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A possible world is a way things might be or have been, in some respects similar to the real world, in some others, different.

Possible worlds semantics raises many philosophical questions, from the metaphysical status of worlds (Do possible worlds different from actuality really exist? If so, what are these things?), to the meaningfulness of quantification over nonactual individuals. This course introduces both to the logical techniques of, and to the philosophical issues raised by, firstorder modal logic, which combines the language of first order-logic with quantifiers, identity, names and descriptions, with modal operators. We will explore such topics as: The metaphysics of possible worlds, possibilia, and fictional objects; The behaviour of identity in modal contexts; The differences between constant and variable domain semantics, actualist and possibilist quantification; The Barcan formulas; Lambda-abstraction; Rigid and non-rigid designation; Empty terms; Formal accounts of descriptions. We will also look at the burgeoning topic of non-normal worlds: worlds where logical laws may fail. These anarchic worlds have proved useful to model phenomena of great interest for philosophers and logicians, from doxastic logics for non-logically-omniscient agents, to counterpossible conditionals, to hyperintensional phenomena. They also allow a smooth semantic treatment of non-classical alternatives to mainstream logic, such as non-normal modal logics and relevant logics.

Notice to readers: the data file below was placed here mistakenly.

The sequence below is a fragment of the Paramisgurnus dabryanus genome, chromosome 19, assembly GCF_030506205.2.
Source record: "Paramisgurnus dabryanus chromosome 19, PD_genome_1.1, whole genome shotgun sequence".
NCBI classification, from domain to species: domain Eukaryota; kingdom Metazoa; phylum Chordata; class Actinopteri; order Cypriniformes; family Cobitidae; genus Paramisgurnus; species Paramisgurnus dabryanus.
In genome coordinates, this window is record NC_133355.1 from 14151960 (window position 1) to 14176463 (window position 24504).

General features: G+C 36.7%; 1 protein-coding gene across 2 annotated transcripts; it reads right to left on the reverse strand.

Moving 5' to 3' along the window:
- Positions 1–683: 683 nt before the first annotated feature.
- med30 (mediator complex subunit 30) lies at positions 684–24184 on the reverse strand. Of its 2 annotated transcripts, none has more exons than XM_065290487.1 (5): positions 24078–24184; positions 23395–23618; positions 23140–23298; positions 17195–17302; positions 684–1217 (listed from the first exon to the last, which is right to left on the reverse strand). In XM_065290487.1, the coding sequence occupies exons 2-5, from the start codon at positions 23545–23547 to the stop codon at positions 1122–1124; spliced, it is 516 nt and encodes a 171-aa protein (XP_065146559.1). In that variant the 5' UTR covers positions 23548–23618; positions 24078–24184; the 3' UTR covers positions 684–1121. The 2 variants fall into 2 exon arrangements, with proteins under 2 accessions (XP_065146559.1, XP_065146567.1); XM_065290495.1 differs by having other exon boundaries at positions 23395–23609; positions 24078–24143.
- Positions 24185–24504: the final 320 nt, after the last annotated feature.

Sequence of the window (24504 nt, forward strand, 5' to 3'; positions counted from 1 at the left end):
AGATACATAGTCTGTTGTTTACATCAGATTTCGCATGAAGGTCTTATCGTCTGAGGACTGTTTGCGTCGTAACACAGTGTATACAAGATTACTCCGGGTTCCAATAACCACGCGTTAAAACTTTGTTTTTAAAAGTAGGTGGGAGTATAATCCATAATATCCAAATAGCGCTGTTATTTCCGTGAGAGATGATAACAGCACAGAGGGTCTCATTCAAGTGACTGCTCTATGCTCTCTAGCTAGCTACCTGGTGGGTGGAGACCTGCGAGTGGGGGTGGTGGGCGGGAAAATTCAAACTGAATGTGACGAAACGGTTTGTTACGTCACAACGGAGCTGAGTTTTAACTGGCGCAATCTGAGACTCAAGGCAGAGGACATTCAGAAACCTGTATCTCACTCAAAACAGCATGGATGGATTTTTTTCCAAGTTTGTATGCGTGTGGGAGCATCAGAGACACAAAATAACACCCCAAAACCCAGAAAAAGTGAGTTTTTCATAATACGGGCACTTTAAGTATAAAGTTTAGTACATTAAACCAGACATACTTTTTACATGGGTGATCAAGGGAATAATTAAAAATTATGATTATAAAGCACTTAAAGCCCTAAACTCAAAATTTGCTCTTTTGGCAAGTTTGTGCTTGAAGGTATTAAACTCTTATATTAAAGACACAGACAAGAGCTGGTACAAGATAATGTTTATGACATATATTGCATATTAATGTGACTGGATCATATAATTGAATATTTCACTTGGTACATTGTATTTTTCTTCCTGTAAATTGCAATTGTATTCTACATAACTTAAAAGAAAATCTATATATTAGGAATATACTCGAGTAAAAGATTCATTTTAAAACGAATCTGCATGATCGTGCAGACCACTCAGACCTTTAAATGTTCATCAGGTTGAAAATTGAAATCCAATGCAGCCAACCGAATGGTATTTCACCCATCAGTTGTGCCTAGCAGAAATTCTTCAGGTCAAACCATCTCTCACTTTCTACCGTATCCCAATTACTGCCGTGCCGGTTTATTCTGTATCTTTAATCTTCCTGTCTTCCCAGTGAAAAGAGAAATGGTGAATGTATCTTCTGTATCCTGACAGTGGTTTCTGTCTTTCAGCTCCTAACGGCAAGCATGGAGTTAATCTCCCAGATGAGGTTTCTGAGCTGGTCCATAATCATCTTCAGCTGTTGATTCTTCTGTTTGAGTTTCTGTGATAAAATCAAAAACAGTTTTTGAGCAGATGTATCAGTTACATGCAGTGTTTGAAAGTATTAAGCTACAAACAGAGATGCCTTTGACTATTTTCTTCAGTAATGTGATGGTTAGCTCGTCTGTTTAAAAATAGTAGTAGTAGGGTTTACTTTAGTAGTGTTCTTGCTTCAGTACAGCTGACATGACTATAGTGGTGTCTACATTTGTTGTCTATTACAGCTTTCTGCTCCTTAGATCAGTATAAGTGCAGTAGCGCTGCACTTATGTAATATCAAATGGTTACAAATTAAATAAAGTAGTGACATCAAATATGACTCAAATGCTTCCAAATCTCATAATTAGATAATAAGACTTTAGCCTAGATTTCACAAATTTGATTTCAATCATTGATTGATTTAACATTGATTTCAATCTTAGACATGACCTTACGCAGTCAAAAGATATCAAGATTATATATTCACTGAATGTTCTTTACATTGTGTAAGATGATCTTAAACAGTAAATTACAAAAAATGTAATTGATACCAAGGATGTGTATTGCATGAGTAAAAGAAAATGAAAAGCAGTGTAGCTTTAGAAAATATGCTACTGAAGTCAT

Students will be evaluated based on a final written exam.



Berto F.

Course director

Additional information

Academic year
Master of Arts in Philosophy, Core course, Core Course, 1st year